Those of us in the software industry can at the very least agree that the pace of change in this industry is fast. A pessimist might call it constant change, an optimist might call it constant evolution. Either way, that also means that we’re really never in full agreement on what good software architecture really means. Otherwise why would we keep changing it so rapidly? What was good yesterday isn’t so good today, so we change it. Modern day web development is a very good example.
Change is constant in our industry because we are not in agreement on what good architecture is. When you hear someone refer to some software architecture as bad, what are they really saying? Is it that they believe that it could have approached performing the task better? Or that it performed well but was hard to maintain? Or that its structure was hard to comprehend? What made it bad?
Iterating is Coding and Coding is Iterating
We write software in iterations. It is similar to building a house in that there is a plan, a goal, a vision of what it would look like in the end. But when we build a building we don’t iterate. We absolutely follow a plan, but we build it brick by brick. We would never iterate by building a wall, then tearing it down, then building it again with a window, then tearing it down, then finally building it again with a window and a door. In software, however, that’s exactly how we do it. Software’s lack of physical manifestation affords us that iterative creative luxury. We get to evolve features in and out with each iteration.
The next iteration isn’t always about introducing new features. It’s more common that an iteration attempts to improve an existing set of steps to perform a task. Slowly but inevitably, the old code is considered bad in one aspect or another and the new code is good. That in itself is an assertion. The new code must be good, otherwise we would be intentionally creating bad code. I would argue, however, that it is neither.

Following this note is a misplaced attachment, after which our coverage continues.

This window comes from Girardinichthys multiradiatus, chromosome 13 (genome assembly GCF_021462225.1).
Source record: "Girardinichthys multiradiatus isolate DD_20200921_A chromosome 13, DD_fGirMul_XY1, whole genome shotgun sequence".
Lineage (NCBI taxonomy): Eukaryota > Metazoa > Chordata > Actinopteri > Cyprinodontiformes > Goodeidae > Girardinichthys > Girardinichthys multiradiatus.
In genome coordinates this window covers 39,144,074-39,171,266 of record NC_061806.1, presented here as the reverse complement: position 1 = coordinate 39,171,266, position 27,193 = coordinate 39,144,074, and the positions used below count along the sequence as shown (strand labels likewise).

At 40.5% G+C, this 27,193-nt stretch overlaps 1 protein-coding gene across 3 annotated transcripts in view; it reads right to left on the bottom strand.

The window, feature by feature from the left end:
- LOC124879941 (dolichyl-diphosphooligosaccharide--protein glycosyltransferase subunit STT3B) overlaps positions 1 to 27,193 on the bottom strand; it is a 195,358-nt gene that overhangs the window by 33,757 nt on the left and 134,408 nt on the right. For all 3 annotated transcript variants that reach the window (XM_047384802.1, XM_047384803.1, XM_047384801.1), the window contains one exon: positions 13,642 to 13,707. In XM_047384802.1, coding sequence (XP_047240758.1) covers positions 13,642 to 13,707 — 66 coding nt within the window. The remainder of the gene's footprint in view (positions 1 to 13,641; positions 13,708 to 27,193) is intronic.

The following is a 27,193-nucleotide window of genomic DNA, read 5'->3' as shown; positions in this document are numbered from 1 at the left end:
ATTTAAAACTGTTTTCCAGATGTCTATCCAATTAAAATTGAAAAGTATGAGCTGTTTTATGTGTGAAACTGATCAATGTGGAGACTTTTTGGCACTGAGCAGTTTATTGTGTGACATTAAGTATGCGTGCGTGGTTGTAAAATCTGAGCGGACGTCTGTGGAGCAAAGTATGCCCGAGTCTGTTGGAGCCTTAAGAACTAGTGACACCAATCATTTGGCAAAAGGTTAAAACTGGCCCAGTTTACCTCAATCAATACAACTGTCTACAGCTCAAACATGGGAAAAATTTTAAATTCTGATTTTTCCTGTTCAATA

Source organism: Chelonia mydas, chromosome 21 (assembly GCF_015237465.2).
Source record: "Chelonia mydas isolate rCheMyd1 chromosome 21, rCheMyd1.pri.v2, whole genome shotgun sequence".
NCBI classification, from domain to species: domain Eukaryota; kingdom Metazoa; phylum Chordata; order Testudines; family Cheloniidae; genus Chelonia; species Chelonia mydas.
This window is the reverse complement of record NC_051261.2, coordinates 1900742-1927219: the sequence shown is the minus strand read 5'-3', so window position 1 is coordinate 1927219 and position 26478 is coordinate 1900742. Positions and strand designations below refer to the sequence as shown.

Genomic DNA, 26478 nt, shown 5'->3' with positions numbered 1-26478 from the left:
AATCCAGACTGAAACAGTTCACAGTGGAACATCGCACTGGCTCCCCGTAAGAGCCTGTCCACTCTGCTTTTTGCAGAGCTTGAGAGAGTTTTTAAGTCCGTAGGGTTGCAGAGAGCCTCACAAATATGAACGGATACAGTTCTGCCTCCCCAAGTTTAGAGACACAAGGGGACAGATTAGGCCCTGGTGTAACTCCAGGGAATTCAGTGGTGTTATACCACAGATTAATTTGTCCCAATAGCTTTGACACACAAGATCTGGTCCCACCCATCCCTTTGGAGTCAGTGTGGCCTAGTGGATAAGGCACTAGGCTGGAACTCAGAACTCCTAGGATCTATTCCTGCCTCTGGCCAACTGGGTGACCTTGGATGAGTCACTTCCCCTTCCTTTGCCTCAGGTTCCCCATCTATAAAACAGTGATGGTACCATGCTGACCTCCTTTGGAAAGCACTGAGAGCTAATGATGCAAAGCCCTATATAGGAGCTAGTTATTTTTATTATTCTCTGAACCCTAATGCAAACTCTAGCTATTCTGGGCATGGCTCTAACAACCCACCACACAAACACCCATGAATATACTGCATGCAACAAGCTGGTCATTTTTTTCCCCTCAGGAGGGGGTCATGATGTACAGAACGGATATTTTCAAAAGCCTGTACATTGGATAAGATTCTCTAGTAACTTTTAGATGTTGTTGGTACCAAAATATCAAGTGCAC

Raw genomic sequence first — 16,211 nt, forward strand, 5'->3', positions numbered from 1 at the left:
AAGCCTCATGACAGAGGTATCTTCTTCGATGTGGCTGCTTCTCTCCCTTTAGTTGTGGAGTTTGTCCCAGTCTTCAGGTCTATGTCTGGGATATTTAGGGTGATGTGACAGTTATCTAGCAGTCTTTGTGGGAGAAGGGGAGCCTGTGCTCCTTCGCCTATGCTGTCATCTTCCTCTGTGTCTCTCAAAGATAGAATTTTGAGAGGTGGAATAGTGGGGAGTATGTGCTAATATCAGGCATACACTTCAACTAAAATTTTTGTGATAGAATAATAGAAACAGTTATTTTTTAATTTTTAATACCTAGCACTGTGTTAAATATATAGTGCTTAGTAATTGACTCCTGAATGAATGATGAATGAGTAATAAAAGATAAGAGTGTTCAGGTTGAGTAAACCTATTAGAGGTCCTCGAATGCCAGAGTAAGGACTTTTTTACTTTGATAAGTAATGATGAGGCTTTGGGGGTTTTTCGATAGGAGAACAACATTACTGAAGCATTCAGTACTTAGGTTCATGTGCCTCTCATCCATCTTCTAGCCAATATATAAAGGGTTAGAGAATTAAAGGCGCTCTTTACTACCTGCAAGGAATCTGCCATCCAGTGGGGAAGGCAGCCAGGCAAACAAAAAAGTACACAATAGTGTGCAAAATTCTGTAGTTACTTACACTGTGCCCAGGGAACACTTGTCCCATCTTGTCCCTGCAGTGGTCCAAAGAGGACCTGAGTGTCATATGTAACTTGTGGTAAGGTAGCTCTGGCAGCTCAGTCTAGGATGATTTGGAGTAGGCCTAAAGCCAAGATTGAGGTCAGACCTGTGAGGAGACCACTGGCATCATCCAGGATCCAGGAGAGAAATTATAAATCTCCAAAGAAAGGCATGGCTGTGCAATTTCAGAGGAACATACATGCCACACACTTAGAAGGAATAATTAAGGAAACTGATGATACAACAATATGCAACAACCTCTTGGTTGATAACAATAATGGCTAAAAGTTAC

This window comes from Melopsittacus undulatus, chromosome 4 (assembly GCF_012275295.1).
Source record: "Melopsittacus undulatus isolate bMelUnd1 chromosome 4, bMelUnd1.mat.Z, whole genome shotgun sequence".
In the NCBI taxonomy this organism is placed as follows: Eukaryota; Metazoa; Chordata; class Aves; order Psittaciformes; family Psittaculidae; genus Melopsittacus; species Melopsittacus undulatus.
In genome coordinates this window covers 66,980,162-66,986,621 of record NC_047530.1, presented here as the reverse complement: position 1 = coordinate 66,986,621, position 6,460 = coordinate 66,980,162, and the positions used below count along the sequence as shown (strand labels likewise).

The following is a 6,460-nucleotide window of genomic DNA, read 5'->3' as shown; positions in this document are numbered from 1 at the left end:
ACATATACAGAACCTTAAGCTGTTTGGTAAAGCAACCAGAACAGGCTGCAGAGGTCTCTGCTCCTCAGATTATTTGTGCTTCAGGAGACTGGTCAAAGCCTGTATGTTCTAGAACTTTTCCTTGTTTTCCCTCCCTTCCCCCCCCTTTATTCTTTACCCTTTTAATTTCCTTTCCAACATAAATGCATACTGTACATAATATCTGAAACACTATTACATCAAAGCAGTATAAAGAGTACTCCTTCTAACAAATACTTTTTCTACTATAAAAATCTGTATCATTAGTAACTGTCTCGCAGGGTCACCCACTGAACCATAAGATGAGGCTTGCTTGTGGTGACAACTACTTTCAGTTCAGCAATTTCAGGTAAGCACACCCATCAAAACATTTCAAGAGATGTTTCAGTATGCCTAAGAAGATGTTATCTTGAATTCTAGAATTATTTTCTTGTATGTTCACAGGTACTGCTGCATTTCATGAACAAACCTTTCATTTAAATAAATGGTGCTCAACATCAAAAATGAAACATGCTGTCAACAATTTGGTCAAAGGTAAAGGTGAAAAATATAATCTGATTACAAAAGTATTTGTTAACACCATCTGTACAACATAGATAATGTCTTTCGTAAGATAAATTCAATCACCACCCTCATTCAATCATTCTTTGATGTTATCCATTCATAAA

In our industry we hear the term Technical Debt way too often. It gets thrown around when coders lean back, geek out, and compare technical battle scars. Technical Debt is used to negatively describe a situation where good software architecture should have been implemented, but an unavoidable reason imposed itself and demanded that bad software be produced instead. The inference is that the good architecture will eventually need to be implemented at higher cost. That term, while indeed a catchy moniker, is too simplistic and in my view contrary to the spirit of iterative creativity. Essentially, acceptance and over application of the term Technical Debt may end up steering us away from what we really might consider good software.
The World Wide What?
Opining smugly that one should have strict data structure definitions is one example. Why would we tolerate any chance that our data have error-producing non-conformant structures? Wouldn’t building software that didn’t have such strict checks be Technical Debt that would cost us more later? Shouldn’t we just write it well (good) the first time around?
While that strict opinion sounds great, its misleading. Think of the difference between HTML and XHTML. Could the World Wide Web have been more successful if we all stood up and demanded that it be based on the good strictness of XHTML? Or would it have been more likely that rigidity — premature optimization — caused the early browsers to face so much more incompatibility that the whole thing wouldn’t have taken off at all.
I’m wouldn’t claim it easy, but we should at least try to be brave and objectively, pragmatically, and sometimes courageously look at our choices and decide to choose for the right reasons despite what the cool kids say. What we’re being told is a Technical Debt might in fact be a Technical Asset.
Software architecture isn’t good or bad, it just is. It can and should evolve. When Windows XP came out did you hear anyone talk about how really bad Windows 1.0 was? The arrival at Windows XP’s point in time doesn’t suddenly retroactively transform the previous versions of Windows into bad software architectures. It was just software.
Except for Windows Vista of course, that was indeed really bad software :P